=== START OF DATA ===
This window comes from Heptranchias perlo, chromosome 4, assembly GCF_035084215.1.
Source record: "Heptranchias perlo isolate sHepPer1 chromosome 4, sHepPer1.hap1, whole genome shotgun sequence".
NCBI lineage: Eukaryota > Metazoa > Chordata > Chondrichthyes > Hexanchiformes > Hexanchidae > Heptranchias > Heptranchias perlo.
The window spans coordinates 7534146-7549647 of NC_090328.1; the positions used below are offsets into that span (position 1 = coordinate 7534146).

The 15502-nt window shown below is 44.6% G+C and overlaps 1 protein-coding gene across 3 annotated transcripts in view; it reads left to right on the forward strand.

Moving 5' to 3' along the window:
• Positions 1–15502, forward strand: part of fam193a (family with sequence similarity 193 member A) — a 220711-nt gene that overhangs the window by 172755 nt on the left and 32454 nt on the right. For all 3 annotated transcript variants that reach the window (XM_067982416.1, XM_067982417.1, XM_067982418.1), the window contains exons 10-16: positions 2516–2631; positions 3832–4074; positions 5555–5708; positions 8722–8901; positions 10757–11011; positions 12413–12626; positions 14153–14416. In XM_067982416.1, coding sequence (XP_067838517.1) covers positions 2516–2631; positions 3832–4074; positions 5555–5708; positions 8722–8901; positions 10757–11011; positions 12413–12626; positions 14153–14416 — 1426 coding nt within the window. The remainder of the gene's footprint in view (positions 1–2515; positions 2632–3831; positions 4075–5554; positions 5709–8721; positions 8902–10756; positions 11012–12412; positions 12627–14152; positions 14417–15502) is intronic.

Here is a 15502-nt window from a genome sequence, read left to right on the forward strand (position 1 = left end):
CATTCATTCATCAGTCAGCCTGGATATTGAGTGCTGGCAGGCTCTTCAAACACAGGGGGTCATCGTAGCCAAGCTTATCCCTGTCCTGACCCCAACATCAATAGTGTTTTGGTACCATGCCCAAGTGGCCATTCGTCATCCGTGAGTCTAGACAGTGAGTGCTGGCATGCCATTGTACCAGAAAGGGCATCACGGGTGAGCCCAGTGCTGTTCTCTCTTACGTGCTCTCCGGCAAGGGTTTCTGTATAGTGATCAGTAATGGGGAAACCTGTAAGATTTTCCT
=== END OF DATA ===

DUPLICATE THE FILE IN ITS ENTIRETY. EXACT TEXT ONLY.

This window comes from Heptranchias perlo, chromosome 4, assembly GCF_035084215.1.
Source record: "Heptranchias perlo isolate sHepPer1 chromosome 4, sHepPer1.hap1, whole genome shotgun sequence".
NCBI lineage: Eukaryota > Metazoa > Chordata > Chondrichthyes > Hexanchiformes > Hexanchidae > Heptranchias > Heptranchias perlo.
The window spans coordinates 7534146-7549647 of NC_090328.1; the positions used below are offsets into that span (position 1 = coordinate 7534146).

The 15502-nt window shown below is 44.6% G+C and overlaps 1 protein-coding gene across 3 annotated transcripts in view; it reads left to right on the forward strand.

Moving 5' to 3' along the window:
• Positions 1–15502, forward strand: part of fam193a (family with sequence similarity 193 member A) — a 220711-nt gene that overhangs the window by 172755 nt on the left and 32454 nt on the right. For all 3 annotated transcript variants that reach the window (XM_067982416.1, XM_067982417.1, XM_067982418.1), the window contains exons 10-16: positions 2516–2631; positions 3832–4074; positions 5555–5708; positions 8722–8901; positions 10757–11011; positions 12413–12626; positions 14153–14416. In XM_067982416.1, coding sequence (XP_067838517.1) covers positions 2516–2631; positions 3832–4074; positions 5555–5708; positions 8722–8901; positions 10757–11011; positions 12413–12626; positions 14153–14416 — 1426 coding nt within the window. The remainder of the gene's footprint in view (positions 1–2515; positions 2632–3831; positions 4075–5554; positions 5709–8721; positions 8902–10756; positions 11012–12412; positions 12627–14152; positions 14417–15502) is intronic.

Here is a 15502-nt window from a genome sequence, read left to right on the forward strand (position 1 = left end):
CATTCATTCATCAGTCAGCCTGGATATTGAGTGCTGGCAGGCTCTTCAAACACAGGGGGTCATCGTAGCCAAGCTTATCCCTGTCCTGACCCCAACATCAATAGTGTTTTGGTACCATGCCCAAGTGGCCATTCGTCATCCGTGAGTCTAGACAGTGAGTGCTGGCATGCCATTGTACCAGAAAGGGCATCACGGGTGAGCCCAGTGCTGTTCTCTCTTACGTGCTCTCCGGCAAGGGTTTCTGTATAGTGATCAGTAATGGGGAAACCTGTAAGATTTTCCT